Mugabe uses Independence Day to warn 'British thieves' to leave his country alone

By A. Special Correspondent
Sunday 23 October 2011 08:52

Zimbabwe commemorated 28 years of independence and continuous rule by President Robert Mugabe yesterday, but it was another anniversary that preoccupied most of the country's people.

Today, it is three weeks since Zimbabweans voted in a presidential election, the result of which has still not been disclosed, almost certainly because Mr Mugabe lost. His Zanu-PF supporters are already taking violent revenge on opposition voters after the party's defeat in the parliamentary poll, and all the signs are that the results of both elections will be reversed by whatever means necessary.

Zimbabwe is in desperate economic straits, with inflation the world's highest at about 160,000 per cent – and that is the official government measure. Other estimates put the rate more than twice as high. Female life expectancy of 34 years is the world's lowest, and about a quarter of the population, some three million Zimbabweans, have fled the country, mainly to South Africa. Few beyond the 84-year-old President's inner circle saw anything to celebrate yesterday.

Yet in his first major public appearance since the election, Mr Mugabe had only one scapegoat for all these troubles: Britain. "Down with the British," he told 15,000 cheering supporters at Gwanzura stadium in Highfield, a teeming opposition stronghold south of Harare's central business district. "Down with thieves who want to steal our country."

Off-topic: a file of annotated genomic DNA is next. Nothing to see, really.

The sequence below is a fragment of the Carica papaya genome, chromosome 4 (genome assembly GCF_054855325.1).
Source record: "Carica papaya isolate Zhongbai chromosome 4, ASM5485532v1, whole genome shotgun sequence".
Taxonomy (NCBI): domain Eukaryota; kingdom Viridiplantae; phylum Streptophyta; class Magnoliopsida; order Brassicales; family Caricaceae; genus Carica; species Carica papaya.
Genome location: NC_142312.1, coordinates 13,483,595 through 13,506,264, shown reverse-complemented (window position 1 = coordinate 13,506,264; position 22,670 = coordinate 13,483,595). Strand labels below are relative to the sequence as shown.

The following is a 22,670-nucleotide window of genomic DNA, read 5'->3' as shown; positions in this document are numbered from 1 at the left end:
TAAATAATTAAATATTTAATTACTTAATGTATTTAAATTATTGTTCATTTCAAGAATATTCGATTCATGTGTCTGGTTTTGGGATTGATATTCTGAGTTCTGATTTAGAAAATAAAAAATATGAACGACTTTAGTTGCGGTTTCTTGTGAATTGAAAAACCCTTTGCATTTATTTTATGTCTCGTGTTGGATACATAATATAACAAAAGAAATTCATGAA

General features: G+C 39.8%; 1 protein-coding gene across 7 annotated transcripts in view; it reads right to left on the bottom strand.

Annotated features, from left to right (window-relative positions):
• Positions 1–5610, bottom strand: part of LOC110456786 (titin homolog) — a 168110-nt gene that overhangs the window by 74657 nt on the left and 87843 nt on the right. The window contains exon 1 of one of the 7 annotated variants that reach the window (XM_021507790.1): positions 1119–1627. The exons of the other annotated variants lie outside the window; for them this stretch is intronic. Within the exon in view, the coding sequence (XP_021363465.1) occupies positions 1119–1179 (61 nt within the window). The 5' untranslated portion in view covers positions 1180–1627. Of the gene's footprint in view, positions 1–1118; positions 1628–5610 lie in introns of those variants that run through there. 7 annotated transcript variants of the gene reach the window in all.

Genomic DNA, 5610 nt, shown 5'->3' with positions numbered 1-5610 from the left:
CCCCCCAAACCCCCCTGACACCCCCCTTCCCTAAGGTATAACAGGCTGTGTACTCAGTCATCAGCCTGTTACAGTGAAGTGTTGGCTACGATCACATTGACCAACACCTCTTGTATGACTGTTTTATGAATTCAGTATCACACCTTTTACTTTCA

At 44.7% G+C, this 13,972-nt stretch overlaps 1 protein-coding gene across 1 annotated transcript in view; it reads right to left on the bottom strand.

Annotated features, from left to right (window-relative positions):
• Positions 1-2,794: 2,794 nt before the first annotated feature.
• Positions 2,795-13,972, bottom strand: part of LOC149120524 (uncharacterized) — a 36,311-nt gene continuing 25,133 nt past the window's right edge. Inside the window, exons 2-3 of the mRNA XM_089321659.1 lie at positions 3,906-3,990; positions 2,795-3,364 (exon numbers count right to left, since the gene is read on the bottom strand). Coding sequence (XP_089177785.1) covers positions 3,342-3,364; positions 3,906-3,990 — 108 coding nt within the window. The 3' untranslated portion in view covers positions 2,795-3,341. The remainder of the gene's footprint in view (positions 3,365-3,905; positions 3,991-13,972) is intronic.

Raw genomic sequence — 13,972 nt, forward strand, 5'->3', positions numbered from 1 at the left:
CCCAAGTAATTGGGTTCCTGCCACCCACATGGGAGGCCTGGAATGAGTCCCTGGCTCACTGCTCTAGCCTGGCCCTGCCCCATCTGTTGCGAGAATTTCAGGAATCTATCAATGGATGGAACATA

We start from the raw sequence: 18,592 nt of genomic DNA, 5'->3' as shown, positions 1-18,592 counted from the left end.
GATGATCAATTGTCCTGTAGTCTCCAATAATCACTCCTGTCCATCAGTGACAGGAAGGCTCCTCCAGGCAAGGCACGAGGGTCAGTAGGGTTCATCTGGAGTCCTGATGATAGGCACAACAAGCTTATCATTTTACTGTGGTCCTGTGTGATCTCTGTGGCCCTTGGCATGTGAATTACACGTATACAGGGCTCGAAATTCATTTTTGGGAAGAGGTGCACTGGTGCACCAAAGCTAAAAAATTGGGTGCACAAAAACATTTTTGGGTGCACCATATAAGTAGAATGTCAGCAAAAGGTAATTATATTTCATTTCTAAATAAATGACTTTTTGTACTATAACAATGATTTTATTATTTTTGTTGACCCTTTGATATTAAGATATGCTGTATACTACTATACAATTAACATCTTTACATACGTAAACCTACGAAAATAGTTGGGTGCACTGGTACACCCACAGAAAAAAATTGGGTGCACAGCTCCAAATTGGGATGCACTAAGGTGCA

After a period of initial confusion and panic in the immediate aftermath of the election, the President and his supporters appear to have recovered their nerve, and are reverting to a familiar tactic: turning the truth on its head. It is not Zanu-PF that is trying to steal the election and beating up people who voted the wrong way, but the opposition Movement for Democratic Change (MDC), and its leader, Morgan Tsvangirai, who takes his orders from Zimbabwe's old colonial masters.

Mr Mugabe told his audience that the British "have perfected their tactics to a more subtle form by using money literally to buy some people to turn against their government. We are being bought like livestock". But he assured them that "Zimbabwe will never be a colony again".

Whether Zimbabwe will ever be a functioning democracy is a question that most of the population finds more relevant. The mood of yesterday's holiday was dispirited, with the hope aroused by the election outcome having largely ebbed in the 20 days since. A protest "stay-away" called by the MDC earlier this week had minimal impact: those few Zimbabweans with jobs can scarcely afford to sacrifice a day's pay.

Tellingly, the MDC said for the first time yesterday that Zanu-PF had proposed a power-sharing deal immediately after the election, but that the initiative quickly broke down. According to an opposition spokesman, Nelson Chamisa, the governing party sought an "assurance on Mugabe in the event of him stepping down".